Watercolor on Arches 140 pound cold pressed paper – 19.5 x 13.5


The Frog Stalker – Process


I’m hoping that maybe posting this sketch will give the courage to overcome the intimidation factor so it doesn’t sit here for weeks while I “think” about painting it. 😁


And so it has begun. So much going on here, but I’m going to try to keep it simple and loose until I get to the figure. The grasses and leaves that I want to keep sunlit are masked out. The figures is also masked just to keep it clean while I work on the background.

This is being done on 140lb. Arches cold pressed paper, not quite a half sheet, 13.5 x 16.5 with lightfast colors from Winsor & Newton, M. Graham, and Daniel Smith. This photo image looks very gray. It’s more green, so hopefully the next photo will be better.


Steps 3 and 4 more of the pond grasses go in and the masking comes off. Once the grasses that were masked go in, it will be time to start on the figure.


Just a few more details on the background grasses and pond and I’ll be ready to start on the figure.


And the figure has begun!!


And we’re almost done. A little more detail on the face and hair, refine the shadows and I think I will be able to step away.


And it is complete. I tried something new on the flesh tones, that I learned about on a Susan Winton video.  She uses new gamboge as an underwash, followed by scarlet lake or quinacradone red. Scarlet Lake is a fugitive pigment so I tried Holbein’s Gamboge Nova followed by Daniel Smith’s Naphthol Red. I really liked the effect. I’m not 100% happy with the facial features and may try a couple of things. But, not wanted to ruin it, I will go very easy and it may just stay as is.

Yes, I went back in. Mary Whyte said on her Mastering Watercolor Portraiture DVD that you are done with a painting when there is nothing that you can possibly do to make it better. I had to try to improve what I did not like about his face.


I am happier with it.

Lucy – The Painting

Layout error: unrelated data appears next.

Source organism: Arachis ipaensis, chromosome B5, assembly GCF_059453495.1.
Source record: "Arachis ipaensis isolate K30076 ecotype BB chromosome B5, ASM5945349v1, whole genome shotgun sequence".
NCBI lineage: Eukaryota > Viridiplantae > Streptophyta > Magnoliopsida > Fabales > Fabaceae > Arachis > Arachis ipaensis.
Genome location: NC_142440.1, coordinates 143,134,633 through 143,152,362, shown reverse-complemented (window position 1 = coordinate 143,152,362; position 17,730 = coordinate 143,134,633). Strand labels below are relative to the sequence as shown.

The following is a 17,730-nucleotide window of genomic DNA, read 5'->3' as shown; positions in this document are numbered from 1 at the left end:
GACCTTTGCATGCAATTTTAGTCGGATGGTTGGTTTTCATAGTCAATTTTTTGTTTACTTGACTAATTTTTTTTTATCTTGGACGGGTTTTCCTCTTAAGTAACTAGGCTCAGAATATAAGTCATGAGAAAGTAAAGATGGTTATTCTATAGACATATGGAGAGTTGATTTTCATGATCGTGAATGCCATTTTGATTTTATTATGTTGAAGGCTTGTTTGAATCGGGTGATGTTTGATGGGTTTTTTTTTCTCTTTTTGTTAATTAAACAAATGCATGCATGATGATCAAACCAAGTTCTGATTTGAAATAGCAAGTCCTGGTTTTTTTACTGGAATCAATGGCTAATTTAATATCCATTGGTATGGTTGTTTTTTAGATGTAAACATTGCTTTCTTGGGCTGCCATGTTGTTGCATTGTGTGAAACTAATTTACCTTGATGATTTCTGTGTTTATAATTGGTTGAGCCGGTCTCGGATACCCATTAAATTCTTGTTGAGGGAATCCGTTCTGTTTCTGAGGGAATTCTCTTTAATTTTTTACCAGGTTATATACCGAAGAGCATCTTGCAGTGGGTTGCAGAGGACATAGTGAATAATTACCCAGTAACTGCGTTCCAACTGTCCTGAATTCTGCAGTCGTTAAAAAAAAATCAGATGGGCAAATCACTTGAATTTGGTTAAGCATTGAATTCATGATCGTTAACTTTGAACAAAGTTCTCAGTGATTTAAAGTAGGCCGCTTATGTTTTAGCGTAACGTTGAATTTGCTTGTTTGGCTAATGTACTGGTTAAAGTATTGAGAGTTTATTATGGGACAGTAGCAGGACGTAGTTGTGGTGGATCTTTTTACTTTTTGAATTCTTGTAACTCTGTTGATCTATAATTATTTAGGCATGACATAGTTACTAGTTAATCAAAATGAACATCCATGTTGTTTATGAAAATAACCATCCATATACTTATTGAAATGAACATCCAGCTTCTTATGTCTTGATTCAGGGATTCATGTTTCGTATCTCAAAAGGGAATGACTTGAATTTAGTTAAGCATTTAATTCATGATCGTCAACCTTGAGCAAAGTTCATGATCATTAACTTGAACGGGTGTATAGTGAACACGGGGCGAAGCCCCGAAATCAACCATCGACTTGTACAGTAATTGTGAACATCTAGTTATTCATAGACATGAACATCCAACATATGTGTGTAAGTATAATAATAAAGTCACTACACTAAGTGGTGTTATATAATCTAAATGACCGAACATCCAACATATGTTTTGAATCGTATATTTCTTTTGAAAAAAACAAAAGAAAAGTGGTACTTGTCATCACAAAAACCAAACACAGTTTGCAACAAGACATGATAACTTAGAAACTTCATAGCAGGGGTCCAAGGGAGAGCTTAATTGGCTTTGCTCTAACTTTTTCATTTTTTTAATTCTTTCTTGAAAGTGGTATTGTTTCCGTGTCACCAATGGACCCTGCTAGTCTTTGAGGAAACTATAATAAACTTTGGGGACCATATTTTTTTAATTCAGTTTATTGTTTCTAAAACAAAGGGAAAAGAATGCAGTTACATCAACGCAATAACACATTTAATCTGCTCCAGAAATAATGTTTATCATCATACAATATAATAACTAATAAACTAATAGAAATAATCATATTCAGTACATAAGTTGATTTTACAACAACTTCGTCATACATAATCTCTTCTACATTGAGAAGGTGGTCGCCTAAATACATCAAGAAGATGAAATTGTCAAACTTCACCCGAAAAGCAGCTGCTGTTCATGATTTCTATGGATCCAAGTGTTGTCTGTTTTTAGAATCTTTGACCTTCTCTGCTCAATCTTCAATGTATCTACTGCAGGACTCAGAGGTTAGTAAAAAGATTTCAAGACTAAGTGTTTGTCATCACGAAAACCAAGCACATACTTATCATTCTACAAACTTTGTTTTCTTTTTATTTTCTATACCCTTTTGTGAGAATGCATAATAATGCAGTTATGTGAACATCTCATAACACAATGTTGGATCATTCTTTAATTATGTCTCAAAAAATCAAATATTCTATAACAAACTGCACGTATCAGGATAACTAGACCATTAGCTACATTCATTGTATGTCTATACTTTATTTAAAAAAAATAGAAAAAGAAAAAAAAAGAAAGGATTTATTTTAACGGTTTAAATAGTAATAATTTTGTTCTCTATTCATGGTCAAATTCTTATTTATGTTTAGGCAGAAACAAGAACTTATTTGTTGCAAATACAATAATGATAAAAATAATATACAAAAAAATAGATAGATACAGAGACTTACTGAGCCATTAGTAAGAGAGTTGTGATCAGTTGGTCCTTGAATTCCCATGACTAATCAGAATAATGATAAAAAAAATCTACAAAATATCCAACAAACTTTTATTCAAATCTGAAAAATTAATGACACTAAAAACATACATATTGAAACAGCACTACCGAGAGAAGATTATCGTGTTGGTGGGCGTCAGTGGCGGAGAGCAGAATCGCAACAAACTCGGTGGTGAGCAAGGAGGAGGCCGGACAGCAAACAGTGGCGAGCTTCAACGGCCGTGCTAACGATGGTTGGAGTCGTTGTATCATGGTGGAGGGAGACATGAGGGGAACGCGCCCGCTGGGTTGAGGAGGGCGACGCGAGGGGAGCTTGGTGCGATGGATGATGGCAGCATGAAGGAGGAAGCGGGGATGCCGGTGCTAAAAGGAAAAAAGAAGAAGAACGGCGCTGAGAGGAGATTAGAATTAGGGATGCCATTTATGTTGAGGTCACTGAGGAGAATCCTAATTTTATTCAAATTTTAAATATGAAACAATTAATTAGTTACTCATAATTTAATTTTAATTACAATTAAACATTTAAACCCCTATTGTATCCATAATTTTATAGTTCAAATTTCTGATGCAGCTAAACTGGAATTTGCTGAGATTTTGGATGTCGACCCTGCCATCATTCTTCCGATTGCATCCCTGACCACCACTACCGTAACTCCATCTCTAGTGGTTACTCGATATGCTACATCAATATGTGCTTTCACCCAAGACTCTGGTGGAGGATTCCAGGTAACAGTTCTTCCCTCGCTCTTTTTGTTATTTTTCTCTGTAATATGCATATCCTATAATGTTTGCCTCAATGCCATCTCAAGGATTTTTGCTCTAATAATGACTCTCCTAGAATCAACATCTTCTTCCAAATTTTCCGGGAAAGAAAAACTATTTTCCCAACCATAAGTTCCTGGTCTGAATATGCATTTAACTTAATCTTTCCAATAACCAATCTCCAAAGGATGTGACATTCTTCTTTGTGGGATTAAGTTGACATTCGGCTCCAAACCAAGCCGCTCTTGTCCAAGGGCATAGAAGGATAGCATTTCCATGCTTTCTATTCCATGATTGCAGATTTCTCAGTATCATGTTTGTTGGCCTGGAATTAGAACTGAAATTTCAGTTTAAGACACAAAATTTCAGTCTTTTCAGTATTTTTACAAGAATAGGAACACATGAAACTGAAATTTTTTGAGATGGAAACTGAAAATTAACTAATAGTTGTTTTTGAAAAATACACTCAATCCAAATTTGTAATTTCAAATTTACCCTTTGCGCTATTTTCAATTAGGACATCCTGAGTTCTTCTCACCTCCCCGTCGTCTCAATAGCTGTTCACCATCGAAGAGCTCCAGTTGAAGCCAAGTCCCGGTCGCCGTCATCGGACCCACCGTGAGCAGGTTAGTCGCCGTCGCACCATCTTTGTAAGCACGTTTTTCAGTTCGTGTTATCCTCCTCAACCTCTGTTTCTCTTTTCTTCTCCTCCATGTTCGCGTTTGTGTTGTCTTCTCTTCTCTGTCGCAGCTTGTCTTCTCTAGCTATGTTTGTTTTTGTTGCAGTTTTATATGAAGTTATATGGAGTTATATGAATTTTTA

Lucy was commissioned and she was a joy to work on. She is painted on 140 lb. Arches cold pressed paper 1/2 imperial sheet: about 13 x 20. Colors from M. Graham, Daniel Smith and Winsor & Newton tubes: Rocks – Burnt umber, winsor violet, raw sienna, quinacridone gold – foreground rocks have a little burnt sienna, sap green,  ultramarine blue, bits of peryrrol red and the water colors rolling over: undersea green (thank you Robynn), burnt umber and ultramarine blue. Lucy palette: burnt umber and ultramarine blue mixture, burnt sienna and quinacridone burnt orange.

Lucy – The Process

It’s been almost a year ago that I started painting again. In July, my son Dan and his wife Jenny and grandson Henry took me with them to our triennial family reunion in Estes Park, Colorado’s YMCA of the Rockies. Lots of family and lots of fun!!

While we were there, my cousin once removed, Nick showed me a picture of his dog Lucy and asked if I thought I could paint her. Well, of course, I said “sure, I’ll try.” I’d never painted a dog before, and the picture he showed me was pretty bad:lucy4

And I wasn’t real inspired by the elements in the photo. Lucy is lovely but the background wasn’t. After the reunion was over and we had returned home, I started working up some sketches. I texted Nick and asked if this was the background that he wanted Lucy painted in? Did he have other Pictures? What are her favorite toys? What’s she like, her personality. He sent me pictures of toys and profiles . . . aLucy5nd then finally he sent me this: OK, I can work with this. Nick said that this is one of their favorite activities and the place Lucy most likes to be. So, this is what I’d been looking for. I wanted to do landscape format, not portrait. So, I would have to work with the composition, expanding the image of the river and rocks. Nick wanted the background but wanted Lucy enlarged to take center stage. So, we’re off!! But I was soooooo intimidated. I’d, never done rocks, or a river, or a dog! HA! So, I worked up a sketch and put it down on 140 lb. Arches cold pressed paper. And there it sat. Then Dan and Jenny really needed help at the homestead. An old farm house they had purchased at auction. They had started on the floors and were in a pickle. WOW, were they a mess. I worked on them for two weeks, getting up the urine soaked pad and rusted out rotten tack strips, nails and staples.